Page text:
Brits have lots of bad opinions, but few are as bad as the 1 in 10 people who believe that bacon is not an essential ingredient to a Full English.
God has deserted us
There have been a lot of instances in recent years in which the public have made their feelings known on a variety of topics. Whether it’s been elections across the world, or even Brexit, people across the world are making their opinions known, for better or worse.
Nothing, though, could have prepared us for this. In 2017, YouGov conducted a poll asking the British public what they believe to be an essential ingredient in a Full English.
In an era of social distancing, one British institution has proven resilient.
“Which country has the longest coastline?”
“Which television characters are associated with Wimbledon?”
“Sniffled Rotten is an anagram of which famous cartoon character?”
I didn’t know any of the answers. And judging by the many bemused faces in front of me, I wasn’t alone. Some chose to confer with their partners, making sure to turn their mouths away so that no one might read their lips, before scribbling down their response. Others, seemingly resigned to their fate, took a swig of beer and leaned back in their chair. Looking down at my own paper, I knew the chances of my team—just myself and my boyfriend—winning this pub quiz was going to be slim. But hey, there was always the next round.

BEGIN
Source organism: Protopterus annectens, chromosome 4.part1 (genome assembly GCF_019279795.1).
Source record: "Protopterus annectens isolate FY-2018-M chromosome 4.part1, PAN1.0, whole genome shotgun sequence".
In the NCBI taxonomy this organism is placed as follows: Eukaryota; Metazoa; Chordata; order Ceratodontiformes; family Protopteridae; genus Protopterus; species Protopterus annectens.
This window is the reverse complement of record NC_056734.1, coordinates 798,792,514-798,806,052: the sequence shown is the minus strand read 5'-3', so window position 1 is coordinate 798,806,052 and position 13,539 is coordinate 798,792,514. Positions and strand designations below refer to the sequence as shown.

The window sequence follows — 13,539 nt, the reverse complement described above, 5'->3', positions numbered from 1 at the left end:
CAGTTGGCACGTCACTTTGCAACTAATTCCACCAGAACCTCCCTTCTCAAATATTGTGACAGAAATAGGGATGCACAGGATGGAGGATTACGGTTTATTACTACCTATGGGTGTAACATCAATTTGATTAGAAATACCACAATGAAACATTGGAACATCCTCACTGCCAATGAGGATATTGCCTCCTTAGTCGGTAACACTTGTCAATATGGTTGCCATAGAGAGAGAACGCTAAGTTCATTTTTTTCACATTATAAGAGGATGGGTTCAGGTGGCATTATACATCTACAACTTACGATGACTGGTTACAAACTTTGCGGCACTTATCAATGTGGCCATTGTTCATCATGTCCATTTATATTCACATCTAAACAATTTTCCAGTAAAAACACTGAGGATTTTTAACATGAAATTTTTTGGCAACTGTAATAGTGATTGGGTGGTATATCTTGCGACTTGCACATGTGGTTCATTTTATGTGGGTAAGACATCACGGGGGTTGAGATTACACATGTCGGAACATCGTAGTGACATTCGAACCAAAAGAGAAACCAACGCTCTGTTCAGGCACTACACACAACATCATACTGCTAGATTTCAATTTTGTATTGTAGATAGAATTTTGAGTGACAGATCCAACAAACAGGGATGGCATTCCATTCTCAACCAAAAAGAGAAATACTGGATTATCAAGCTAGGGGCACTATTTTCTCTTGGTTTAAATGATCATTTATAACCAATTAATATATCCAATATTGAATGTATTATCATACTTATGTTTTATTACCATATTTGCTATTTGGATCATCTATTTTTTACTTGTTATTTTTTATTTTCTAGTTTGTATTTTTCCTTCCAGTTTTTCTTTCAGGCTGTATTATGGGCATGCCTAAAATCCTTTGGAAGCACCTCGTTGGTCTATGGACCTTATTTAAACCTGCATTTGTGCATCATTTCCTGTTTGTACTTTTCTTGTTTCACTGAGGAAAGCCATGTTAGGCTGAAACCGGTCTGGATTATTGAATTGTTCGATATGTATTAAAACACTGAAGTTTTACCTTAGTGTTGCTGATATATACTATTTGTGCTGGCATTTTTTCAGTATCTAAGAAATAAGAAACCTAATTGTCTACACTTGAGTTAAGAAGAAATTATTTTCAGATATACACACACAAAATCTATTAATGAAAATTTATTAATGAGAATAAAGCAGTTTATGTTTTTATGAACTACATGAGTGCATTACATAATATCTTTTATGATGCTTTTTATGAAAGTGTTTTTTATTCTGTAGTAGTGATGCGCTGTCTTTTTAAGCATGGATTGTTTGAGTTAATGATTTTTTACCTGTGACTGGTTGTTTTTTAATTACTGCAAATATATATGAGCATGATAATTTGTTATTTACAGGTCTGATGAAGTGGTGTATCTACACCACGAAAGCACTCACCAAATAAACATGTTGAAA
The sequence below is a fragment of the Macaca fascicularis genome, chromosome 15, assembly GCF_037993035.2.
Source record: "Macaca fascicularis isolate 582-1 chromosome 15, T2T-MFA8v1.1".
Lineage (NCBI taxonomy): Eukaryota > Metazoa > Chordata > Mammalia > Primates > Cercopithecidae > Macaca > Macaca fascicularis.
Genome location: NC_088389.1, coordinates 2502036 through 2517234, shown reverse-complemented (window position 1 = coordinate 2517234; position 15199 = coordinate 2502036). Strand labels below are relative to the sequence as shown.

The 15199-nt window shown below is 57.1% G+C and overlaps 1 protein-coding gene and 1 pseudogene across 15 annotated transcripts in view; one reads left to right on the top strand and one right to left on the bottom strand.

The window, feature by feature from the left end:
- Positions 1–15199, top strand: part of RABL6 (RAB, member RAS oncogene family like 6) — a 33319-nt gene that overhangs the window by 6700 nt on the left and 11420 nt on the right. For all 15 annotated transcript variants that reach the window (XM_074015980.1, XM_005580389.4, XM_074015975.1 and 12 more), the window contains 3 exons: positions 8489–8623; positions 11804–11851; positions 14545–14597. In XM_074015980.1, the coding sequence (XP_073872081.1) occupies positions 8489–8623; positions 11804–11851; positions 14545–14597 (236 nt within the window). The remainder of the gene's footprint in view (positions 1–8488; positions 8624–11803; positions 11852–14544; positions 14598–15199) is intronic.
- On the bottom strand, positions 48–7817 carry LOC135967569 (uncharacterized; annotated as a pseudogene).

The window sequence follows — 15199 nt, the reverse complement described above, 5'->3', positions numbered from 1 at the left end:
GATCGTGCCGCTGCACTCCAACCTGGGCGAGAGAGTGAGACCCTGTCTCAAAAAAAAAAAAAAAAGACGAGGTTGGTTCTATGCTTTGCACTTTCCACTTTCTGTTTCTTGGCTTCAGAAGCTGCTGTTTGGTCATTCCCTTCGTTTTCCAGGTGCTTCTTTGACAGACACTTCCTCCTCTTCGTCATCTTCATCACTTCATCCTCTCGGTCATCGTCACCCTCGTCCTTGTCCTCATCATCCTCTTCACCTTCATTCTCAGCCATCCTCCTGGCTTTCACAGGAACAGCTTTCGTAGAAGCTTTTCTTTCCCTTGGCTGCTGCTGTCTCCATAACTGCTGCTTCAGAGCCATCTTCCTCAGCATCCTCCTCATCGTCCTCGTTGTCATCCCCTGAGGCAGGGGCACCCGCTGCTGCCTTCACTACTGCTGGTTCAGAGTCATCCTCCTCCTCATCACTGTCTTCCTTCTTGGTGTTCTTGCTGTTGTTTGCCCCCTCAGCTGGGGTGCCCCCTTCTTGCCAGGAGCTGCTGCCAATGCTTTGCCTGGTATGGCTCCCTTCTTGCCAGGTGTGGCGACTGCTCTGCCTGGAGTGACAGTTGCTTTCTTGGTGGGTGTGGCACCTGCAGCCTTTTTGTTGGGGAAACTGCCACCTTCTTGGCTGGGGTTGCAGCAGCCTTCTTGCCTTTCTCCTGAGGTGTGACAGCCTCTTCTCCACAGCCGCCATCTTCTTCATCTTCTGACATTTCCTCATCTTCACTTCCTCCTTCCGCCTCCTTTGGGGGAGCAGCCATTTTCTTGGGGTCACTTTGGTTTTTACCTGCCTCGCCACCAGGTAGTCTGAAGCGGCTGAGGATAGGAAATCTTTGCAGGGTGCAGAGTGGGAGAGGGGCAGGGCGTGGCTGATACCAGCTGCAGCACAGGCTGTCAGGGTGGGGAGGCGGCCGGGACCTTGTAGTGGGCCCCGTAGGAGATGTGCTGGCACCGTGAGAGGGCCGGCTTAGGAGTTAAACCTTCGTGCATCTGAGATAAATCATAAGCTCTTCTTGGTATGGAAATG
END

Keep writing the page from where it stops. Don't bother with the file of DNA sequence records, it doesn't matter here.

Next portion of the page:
The questions were challenging, perhaps not unlike those that would be asked of “punters” at any of the thousands of pub quizzes that are typically held on a given night across Britain. Only this wasn’t a typical quiz night, nor was it taking place in a pub. Rather, this quiz was happening via a Zoom call at the Corona Arms, a “virtual pub” that, until a few weeks ago, had no reason to exist.
The outbreak of the coronavirus changed that. The first cases emerged in Britain earlier this year, and any semblance of normal life has since come to a grinding halt. Social-distancing measures have been put into place, and nonessential areas of congregation, including restaurants, gyms, and cinemas, are now closed. In the nationwide effort to curb the spread of the virus, not even a treasured institution like the pub—perhaps one of the most recognizable symbols of ordinary British life—was spared [ . . . ]